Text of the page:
After a 35 year-long career on worldwide TV screens, Lieutenant Columbo has become one of the most famous fictional detectives. Lilian Mathieu shows that the Columbo series owes its success to its implicit but formidable political dimension, as each episode is structured as a class struggle between a rich, famous, cultured or powerful criminal and an apparently humble and blunderer police officer dressed in a crumpled raincoat and driving an antique car. Highlighting the contentious context that gave birth to the series in 1968, he shows that the sociology of culture offers intellectual tools to understand how a TV detective story can be appreciated as a joyful class revenge.

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Lilian Mathieu is a sociologist and senior researcher at the National Centre for Scientific Research (École normal supérieure de Lyon, France). A specialist in social movements, he especially focuses on relations between art, contentious politics and authoritarian regimes.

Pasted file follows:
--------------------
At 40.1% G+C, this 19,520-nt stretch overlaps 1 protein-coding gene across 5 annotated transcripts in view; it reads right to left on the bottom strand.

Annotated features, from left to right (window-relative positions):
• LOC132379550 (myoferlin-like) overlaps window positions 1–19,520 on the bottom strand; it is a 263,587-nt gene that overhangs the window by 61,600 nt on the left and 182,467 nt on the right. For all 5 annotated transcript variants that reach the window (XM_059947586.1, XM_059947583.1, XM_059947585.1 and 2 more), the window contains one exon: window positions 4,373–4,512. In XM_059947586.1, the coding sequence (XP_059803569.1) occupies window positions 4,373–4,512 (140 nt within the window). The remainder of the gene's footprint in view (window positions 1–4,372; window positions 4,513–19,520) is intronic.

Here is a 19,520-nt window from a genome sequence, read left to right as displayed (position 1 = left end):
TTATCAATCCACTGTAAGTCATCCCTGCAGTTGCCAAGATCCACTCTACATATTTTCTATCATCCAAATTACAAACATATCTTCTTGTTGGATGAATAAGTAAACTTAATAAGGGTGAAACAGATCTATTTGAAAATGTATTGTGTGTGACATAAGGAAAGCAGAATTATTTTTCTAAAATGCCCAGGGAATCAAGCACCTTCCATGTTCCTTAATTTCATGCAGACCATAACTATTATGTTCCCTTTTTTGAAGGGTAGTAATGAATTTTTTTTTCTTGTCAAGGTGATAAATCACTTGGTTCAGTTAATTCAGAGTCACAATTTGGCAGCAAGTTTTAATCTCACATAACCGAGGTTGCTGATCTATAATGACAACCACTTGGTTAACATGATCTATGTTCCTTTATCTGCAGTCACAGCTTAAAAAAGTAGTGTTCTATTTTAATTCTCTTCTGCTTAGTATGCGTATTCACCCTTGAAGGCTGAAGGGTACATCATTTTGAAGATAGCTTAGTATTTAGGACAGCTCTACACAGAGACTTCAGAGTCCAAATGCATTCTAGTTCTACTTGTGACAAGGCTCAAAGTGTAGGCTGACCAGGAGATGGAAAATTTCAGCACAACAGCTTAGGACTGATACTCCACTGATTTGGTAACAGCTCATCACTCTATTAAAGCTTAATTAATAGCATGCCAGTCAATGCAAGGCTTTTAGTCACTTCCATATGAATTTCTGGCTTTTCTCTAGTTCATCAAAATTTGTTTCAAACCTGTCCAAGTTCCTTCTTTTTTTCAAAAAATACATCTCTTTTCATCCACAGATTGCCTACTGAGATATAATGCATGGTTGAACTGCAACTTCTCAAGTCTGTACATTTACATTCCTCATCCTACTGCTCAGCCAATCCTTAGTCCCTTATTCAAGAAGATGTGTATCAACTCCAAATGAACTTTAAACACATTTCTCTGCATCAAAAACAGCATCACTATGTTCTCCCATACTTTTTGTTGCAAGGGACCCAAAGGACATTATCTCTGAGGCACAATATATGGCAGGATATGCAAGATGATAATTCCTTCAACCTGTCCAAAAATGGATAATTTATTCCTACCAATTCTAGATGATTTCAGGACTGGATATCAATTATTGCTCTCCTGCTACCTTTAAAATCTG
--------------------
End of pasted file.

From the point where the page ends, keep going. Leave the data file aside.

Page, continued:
1 Class against Class
 2 A World of Distinction
 3 Superiority in Crime
 4 A Sense of Limits
 5 A Misplaced Police Officer
 6 Police Work
 7 Just One More Thing …
 List of Episodes
Students and teachers in film, TV and communication studies, sociology of culture and political science, amateurs of detective stories and, first of all, Columbo fans.
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